.The emperor Aurelian virtually razed this area, then known as the Bruchion, to the ground.
.The century ended badly for Alexandria, when yet another Egyptian rebel emperor was defeated and killed by Diocletian in AD298. Once again Alexandria was sacked by the imperial army. Some have believed that Alexander's tomb was destroyed in one of these upheavals, but there is now compelling evidence that it survived into the 4th century AD. Ammianus Marcellinus relates an incident which took place in about AD361.
.The Patriarch (Christian Archbishop) Georgius is said to have posed a rhetorical question to the Alexandrian mob concerning a tall and splendid temple of the Genius of Alexandria: "How long shall this tomb stand?" he enquired. By "Genius" Ammianus meant the tutelary deity of the city and this could well mean Alexander. Certainly, Alexander is the only figure to whom this expression might apply whose tomb also lay within the city.
.A few years later in AD365, Alexandria was struck by a phenomenal earthquake followed by a gigantic tsunami, which is reported to have wrought havoc in coastal regions and port cities throughout the eastern Mediterranean. Alexandria is reported to have been particularly hard hit with ships being lifted onto the roofs of surviving buildings. This is the most probable occasion of the destruction of the Soma Mausoleum. .......................
.Re Tomb of Alexander: Is it possible that the mummy under St Marks in Venice is actually Alexander... then there is .."the claim of Stellio Komotsos, a Greek waiter in.. cafe-bar L'Elite in Alexandria. ..when not waiting tables, go off and dig holes everywhere he could in the city. Now retired and reportedly living in Athens, he is said to have amassed more notes, maps, and documentation on the subject than any scholar. ..Komotsos once offered to share his data with a patron in exchange for a pension in dollars and a new Mercedes... Is anyone taking up a collection? ..................
. Caracalla sacked the city in 215, but apparently respected the Mausoleum of Alexander the Great. Others to do so in the third century included Claudius II (269), Aurelian (273) and Diocletian (296) resulting in a terrible repression against the population of Alexandria which destroyed nearly the whole of the city. __________________________
In 619, Alexandria fell to the Sassanid Persians. Although the Byzantine Emperor Heraclius recovered it in 629,___________________________________________________________________ Sydney: Abercrombie Lane: it was created as a dividing road when the area was first subdivided in 1842. The name was in common use for decades but was only gazetted in 1975. Believed to be named after a British military officer of the Napoleonic Wars, though why it was named thus and by whom is not known.
.in 641 (20AH) the Arabs under the general Amr ibn al-As captured it during the Muslim conquest of Egypt, after a siege that lasted 14 months.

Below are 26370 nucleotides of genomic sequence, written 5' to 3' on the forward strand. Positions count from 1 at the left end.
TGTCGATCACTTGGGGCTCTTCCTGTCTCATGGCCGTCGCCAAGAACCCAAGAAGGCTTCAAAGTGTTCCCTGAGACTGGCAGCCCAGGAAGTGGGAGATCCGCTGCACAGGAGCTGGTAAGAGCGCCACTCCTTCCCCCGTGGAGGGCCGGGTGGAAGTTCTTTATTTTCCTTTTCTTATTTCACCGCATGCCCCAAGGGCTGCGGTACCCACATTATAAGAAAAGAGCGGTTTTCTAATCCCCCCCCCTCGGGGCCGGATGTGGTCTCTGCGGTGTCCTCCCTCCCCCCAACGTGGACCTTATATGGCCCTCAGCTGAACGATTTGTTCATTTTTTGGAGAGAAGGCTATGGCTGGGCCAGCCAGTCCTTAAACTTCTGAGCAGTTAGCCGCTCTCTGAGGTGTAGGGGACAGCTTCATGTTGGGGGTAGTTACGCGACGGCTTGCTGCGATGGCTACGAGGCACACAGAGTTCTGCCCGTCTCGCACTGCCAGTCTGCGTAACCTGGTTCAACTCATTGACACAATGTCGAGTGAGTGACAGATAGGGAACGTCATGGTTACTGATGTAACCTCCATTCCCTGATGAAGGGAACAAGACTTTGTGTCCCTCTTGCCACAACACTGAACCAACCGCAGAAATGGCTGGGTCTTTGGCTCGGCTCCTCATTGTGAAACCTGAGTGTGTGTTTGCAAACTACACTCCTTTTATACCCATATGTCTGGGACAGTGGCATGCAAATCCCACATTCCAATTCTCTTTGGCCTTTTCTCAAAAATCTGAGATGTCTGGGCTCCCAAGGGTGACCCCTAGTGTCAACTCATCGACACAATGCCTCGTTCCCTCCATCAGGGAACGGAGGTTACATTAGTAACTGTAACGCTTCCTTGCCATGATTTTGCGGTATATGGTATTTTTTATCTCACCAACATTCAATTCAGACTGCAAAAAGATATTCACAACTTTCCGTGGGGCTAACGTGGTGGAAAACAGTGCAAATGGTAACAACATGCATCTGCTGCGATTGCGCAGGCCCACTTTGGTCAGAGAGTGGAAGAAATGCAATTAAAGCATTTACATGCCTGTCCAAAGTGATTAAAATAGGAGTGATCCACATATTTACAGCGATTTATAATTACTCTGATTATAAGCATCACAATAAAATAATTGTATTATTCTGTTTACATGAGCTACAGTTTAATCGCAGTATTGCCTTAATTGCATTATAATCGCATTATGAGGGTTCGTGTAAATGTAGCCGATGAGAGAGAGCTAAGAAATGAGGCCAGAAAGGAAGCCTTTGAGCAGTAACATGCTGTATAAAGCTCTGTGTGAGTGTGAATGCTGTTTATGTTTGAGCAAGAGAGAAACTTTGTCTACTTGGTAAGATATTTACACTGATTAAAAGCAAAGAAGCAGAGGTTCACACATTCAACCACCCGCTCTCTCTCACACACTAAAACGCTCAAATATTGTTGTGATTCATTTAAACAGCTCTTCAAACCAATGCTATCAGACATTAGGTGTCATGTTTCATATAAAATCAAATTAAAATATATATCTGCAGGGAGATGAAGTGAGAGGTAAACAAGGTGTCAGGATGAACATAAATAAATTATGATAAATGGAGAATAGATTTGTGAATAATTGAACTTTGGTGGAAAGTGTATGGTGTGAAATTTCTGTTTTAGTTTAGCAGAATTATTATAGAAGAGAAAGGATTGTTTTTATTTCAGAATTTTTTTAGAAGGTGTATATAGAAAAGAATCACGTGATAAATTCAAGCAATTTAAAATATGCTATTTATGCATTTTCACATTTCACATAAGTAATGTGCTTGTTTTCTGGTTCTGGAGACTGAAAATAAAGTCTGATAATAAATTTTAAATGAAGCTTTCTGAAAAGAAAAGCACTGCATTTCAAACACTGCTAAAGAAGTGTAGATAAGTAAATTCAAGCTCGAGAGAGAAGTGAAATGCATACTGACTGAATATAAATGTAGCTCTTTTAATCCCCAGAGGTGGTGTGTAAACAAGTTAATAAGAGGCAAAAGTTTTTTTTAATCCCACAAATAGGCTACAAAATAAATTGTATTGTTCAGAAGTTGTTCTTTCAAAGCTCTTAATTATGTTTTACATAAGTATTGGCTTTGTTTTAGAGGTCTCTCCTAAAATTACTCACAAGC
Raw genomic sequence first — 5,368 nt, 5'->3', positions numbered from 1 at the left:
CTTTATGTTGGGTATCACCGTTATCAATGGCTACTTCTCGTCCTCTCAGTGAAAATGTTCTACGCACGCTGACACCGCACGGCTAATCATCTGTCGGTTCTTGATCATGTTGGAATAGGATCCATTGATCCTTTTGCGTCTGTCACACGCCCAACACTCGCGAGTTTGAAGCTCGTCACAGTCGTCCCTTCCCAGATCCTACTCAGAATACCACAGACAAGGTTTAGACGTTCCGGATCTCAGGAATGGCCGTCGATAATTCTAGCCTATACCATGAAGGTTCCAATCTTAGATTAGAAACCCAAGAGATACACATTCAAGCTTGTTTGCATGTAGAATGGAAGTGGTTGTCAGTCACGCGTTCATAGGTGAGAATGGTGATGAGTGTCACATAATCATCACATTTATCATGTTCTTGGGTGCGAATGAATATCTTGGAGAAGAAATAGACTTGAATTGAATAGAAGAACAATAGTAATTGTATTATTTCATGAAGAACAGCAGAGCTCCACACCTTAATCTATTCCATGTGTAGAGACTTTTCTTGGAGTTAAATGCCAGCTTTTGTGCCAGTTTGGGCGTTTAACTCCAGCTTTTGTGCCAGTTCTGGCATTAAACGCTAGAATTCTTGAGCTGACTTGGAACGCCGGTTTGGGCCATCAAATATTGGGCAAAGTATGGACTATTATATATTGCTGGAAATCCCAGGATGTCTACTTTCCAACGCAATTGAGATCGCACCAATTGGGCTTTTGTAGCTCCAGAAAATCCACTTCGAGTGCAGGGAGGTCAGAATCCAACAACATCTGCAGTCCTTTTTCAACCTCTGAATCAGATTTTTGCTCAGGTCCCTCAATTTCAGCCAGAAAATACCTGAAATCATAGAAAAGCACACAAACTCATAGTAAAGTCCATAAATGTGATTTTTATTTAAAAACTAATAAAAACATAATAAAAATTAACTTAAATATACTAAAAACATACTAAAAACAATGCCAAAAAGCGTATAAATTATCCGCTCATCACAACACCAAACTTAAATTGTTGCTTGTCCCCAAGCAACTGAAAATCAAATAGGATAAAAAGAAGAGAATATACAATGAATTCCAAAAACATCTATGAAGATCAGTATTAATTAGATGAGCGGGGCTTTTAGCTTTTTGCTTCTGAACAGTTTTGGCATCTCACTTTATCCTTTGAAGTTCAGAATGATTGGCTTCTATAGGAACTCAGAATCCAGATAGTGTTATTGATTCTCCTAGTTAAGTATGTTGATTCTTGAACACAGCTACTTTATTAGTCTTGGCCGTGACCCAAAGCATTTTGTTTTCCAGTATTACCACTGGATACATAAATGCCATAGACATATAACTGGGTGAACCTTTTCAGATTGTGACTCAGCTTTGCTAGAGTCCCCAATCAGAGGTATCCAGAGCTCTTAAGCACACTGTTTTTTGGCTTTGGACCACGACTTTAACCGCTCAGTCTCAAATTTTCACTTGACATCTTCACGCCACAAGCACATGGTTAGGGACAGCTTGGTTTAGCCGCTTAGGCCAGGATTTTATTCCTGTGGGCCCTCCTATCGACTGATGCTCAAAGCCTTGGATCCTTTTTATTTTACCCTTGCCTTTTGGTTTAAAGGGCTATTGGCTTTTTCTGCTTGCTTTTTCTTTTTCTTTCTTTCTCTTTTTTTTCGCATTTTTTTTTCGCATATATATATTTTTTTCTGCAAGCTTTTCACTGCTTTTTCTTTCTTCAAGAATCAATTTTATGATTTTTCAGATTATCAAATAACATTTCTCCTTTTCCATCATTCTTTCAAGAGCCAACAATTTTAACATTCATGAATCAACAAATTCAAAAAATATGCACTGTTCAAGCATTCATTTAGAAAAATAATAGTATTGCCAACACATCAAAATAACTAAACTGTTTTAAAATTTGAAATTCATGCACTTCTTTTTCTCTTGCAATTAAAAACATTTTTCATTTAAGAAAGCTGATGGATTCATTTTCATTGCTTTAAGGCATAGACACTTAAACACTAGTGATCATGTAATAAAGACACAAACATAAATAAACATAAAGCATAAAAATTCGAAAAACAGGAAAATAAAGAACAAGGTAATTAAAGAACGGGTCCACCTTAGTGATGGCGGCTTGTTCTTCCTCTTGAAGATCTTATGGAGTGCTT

. After the Battle of Ridaniya in 1517, the city was conquered by the Ottoman Turks and remained under Ottoman rule until 1798....French troops stormed the town on 2 July 1798, and it remained in their hands until the arrival of a British expedition in 1801. The British won a considerable victory over the French at the Battle of Alexandria on 21 March 1801, following which they besieged the town, which fell to them on 2 September 1801.
Abercromby was buried at Malta.???? There is an unimpressive monument to Abercrombie near the railway station in Alex. Possibly not his tomb, if the Malta tomb is correct... Sir Ralph Abercromby (sometimes spelled Abercrombie) (1734-1801), was a British lieutenant-general caught a musketball in the thigh, died onboard a Brit ship in Alex harbour. ..................... cealex
The Afternoon Sun
C. P. Cavafy
(translation Lawrence Durrell)
This little room, how well I know it!
Now they've rented this and the next door one
As business premises, the whole house
Has been swallowed up by merchants' offices,
By limited companies and shipping agents. . . .
O how familiar it is, this little room!
Once here, by the door, stood a sofa,
And before it a little Turkish carpet,
Exactly here. Then the shelf with the two
Yellow vases, and on the right of them:
No. Wait. Opposite them (how time passes)
The shabby wardrobe and the little mirror.
And here in the middle the table
Where he always used to sit and write,
And round it the three cane chairs.
How many years. . . . And by the window over there
The bed we made love on so very often.
Somewhere all these old sticks of furniture
Must still be knocking about. . . .
And beside the window, yes, that bed.
The afternoon sun climbed half way up it.
We parted at four o’clock one afternoon,
Just for a week, on just such an afternoon.
I would have never
Believed those seven days could last forever.
durrell2012 Apparently Julie Christie is joining in TAQ readings .. dont know if mp3s will be available the Centenary is being celebrated in June2012 _______________________________________________________________________ ...And when Pombal said" 'you are abstracted this evening. What is the matter?' I felt like answering him in the words of the dying Amr 'I feel as if heaven lay close upon the earth and I between them both, breathing through the eye of a needle'. _____________________________________________________________
Josa and Oswald Finney's ballroom The scene of fabulous parties and costume balls – and murder and conspiracy – in the Alexandria Quartet